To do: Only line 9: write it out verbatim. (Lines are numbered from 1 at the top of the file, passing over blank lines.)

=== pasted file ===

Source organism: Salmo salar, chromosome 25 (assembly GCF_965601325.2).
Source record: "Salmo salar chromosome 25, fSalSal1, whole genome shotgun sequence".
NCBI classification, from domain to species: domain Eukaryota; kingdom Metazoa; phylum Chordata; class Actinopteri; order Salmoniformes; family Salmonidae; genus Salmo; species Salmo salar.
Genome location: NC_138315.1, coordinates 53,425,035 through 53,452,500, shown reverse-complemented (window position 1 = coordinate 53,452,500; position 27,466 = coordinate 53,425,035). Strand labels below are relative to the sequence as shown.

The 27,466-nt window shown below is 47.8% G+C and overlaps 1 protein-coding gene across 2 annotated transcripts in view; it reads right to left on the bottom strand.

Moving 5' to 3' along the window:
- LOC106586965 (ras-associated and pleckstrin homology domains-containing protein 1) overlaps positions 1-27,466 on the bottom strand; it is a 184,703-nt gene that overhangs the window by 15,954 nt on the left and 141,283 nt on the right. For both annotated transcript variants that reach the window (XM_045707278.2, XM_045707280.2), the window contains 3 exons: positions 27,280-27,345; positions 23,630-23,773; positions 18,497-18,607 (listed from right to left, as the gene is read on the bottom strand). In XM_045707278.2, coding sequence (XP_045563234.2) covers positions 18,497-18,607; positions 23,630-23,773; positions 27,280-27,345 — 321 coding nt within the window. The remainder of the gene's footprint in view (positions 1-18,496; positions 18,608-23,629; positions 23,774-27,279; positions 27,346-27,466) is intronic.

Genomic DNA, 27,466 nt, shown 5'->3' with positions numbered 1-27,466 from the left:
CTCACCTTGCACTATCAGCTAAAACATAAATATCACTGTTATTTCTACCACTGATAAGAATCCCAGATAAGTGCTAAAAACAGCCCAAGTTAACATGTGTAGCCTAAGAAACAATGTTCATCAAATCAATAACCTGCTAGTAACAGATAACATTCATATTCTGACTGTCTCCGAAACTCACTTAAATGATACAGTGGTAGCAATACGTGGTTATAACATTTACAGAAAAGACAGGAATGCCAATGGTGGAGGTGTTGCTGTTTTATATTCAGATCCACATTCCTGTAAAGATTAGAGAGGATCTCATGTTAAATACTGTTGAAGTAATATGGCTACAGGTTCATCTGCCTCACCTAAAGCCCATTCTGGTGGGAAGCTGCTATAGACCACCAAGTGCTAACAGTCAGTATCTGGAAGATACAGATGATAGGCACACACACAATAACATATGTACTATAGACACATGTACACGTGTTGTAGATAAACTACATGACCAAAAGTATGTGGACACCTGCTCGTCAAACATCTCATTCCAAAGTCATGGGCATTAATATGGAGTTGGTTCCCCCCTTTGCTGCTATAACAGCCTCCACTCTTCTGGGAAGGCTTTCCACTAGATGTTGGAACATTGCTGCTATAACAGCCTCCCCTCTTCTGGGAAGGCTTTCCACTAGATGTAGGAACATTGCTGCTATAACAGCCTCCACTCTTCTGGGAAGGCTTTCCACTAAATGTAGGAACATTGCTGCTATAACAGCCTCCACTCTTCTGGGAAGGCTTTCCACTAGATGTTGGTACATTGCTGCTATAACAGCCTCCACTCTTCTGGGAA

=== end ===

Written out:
CTCACCTTGCACTATCAGCTAAAACATAAATATCACTGTTATTTCTACCACTGATAAGAATCCCAGATAAGTGCTAAAAACAGCCCAAGTTAACATGTGTAGCCTAAGAAACAATGTTCATCAAATCAATAACCTGCTAGTAACAGATAACATTCATATTCTGACTGTCTCCGAAACTCACTTAAATGATACAGTGGTAGCAATACGTGGTTATAACATTTACAGAAAAGACAGGAATGCCAATGGTGGAGGTGTTGCTGTTTTATATTCAGATCCACATTCCTGTAAAGATTAGAGAGGATCTCATGTTAAATACTGTTGAAGTAATATGGCTACAGGTTCATCTGCCTCACCTAAAGCCCATTCTGGTGGGAAGCTGCTATAGACCACCAAGTGCTAACAGTCAGTATCTGGAAGATACAGATGATAGGCACACACACAATAACATATGTACTATAGACACATGTACACGTGTTGTAGATAAACTACATGACCAAAAGTATGTGGACACCTGCTCGTCAAACATCTCATTCCAAAGTCATGGGCATTAATATGGAGTTGGTTCCCCCCTTTGCTGCTATAACAGCCTCCACTCTTCTGGGAAGGCTTTCCACTAGATGTTGGAACATTGCTGCTATAACAGCCTCCCCTCTTCTGGGAAGGCTTTCCACTAGATGTAGGAACATTGCTGCTATAACAGCCTCCACTCTTCTGGGAAGGCTTTCCACTAAATGTAGGAACATTGCTGCTATAACAGCCTCCACTCTTCTGGGAAGGCTTTCCACTAGATGTTGGTACATTGCTGCTATAACAGCCTCCACTCTTCTGGGAA